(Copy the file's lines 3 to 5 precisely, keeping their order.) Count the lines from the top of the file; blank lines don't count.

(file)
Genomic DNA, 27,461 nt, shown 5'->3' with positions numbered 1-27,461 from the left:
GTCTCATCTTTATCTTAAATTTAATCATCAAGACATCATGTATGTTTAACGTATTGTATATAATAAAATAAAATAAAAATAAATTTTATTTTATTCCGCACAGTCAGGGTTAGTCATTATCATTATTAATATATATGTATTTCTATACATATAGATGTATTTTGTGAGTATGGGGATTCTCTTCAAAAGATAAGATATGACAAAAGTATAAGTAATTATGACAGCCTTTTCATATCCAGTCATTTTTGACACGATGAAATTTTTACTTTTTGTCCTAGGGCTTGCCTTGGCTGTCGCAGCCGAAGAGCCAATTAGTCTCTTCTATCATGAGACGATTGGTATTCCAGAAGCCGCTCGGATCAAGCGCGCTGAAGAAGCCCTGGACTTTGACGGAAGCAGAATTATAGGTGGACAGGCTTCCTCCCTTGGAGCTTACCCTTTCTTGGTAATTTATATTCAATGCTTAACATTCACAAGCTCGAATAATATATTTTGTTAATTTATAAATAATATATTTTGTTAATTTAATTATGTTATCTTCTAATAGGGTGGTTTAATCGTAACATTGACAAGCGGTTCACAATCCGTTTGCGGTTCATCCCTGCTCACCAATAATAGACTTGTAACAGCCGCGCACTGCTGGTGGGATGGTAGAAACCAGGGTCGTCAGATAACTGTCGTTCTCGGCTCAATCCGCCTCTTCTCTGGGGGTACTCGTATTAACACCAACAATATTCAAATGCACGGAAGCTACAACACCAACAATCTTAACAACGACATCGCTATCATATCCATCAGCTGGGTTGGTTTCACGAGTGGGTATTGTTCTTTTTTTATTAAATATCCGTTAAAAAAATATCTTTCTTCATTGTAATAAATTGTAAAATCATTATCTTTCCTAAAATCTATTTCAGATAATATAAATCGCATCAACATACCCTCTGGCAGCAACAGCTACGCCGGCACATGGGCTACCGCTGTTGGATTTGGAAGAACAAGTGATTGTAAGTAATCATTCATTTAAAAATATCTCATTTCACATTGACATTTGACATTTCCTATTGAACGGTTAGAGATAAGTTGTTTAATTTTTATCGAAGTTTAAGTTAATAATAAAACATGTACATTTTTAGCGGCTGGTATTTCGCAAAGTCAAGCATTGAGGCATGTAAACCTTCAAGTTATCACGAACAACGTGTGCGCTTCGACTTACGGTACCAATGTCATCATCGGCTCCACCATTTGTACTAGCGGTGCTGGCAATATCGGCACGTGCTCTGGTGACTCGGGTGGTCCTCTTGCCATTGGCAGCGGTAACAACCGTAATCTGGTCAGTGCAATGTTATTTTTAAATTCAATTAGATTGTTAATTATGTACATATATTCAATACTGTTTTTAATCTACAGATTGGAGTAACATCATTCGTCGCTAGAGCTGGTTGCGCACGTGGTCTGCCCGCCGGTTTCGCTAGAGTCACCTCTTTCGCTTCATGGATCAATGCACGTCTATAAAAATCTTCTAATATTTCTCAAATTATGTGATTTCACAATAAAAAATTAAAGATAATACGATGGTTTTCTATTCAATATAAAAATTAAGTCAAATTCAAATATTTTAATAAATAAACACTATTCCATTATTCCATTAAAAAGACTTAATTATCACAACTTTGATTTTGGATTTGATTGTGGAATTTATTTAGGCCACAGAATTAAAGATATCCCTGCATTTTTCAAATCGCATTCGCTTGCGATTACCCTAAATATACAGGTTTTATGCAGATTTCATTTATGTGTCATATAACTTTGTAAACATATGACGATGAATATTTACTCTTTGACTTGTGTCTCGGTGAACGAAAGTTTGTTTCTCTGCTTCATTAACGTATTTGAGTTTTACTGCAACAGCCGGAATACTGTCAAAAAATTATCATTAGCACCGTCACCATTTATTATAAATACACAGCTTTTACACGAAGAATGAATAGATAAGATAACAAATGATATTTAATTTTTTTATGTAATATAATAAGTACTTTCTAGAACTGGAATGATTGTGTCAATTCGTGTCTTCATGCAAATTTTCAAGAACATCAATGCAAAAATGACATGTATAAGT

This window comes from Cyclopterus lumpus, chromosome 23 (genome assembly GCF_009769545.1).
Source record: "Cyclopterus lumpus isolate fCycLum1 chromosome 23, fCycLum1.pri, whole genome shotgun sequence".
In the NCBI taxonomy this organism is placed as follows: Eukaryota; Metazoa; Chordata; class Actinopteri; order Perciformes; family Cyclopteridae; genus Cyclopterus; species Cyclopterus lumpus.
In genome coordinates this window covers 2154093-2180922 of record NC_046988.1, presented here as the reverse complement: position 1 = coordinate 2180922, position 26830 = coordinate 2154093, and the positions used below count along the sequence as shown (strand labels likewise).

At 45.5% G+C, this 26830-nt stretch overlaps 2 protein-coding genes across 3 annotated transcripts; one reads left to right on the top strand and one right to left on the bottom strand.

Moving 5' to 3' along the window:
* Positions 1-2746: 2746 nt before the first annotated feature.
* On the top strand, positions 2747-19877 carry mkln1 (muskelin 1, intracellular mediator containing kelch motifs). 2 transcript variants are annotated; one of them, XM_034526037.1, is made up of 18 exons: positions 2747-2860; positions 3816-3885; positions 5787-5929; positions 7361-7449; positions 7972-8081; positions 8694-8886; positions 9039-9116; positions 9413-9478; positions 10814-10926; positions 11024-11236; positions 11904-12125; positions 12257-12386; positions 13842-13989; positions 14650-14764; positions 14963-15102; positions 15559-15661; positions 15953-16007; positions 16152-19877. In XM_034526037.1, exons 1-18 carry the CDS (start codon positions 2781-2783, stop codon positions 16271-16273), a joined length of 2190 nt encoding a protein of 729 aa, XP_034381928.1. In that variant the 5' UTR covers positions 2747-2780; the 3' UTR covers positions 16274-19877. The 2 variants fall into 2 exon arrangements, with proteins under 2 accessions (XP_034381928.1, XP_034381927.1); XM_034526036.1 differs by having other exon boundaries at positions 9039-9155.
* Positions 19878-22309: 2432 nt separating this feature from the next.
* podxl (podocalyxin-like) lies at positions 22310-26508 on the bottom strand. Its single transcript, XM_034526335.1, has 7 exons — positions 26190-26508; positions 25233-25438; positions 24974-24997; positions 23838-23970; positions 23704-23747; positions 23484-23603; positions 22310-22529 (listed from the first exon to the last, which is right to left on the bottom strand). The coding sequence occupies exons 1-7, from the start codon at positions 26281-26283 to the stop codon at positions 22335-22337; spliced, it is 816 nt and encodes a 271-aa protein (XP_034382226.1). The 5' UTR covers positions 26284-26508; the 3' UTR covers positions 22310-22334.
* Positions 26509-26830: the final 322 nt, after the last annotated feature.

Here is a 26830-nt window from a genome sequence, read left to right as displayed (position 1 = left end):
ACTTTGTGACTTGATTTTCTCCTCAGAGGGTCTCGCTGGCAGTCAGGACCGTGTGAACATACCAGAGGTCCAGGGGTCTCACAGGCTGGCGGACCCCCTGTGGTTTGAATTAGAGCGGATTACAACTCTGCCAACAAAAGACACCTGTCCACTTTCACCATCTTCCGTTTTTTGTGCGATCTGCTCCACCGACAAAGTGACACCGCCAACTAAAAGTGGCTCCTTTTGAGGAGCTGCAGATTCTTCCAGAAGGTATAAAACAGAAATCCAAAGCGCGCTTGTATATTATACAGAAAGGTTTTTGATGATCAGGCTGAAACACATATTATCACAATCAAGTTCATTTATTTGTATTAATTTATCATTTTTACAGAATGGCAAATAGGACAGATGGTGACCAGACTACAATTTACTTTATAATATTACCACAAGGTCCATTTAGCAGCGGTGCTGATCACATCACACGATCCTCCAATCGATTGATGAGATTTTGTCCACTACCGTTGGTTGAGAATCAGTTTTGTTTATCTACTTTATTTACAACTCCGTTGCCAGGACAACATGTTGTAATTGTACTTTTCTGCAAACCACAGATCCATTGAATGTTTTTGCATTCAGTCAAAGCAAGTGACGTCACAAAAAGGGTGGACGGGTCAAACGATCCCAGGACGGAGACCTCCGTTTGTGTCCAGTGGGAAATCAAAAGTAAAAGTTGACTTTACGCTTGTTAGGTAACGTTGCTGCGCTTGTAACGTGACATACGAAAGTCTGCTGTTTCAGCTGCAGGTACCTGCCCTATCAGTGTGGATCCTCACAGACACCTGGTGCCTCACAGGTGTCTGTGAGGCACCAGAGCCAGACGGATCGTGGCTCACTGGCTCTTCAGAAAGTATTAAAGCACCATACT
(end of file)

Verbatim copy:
This window comes from Cyclopterus lumpus, chromosome 23 (genome assembly GCF_009769545.1).
Source record: "Cyclopterus lumpus isolate fCycLum1 chromosome 23, fCycLum1.pri, whole genome shotgun sequence".
In the NCBI taxonomy this organism is placed as follows: Eukaryota; Metazoa; Chordata; class Actinopteri; order Perciformes; family Cyclopteridae; genus Cyclopterus; species Cyclopterus lumpus.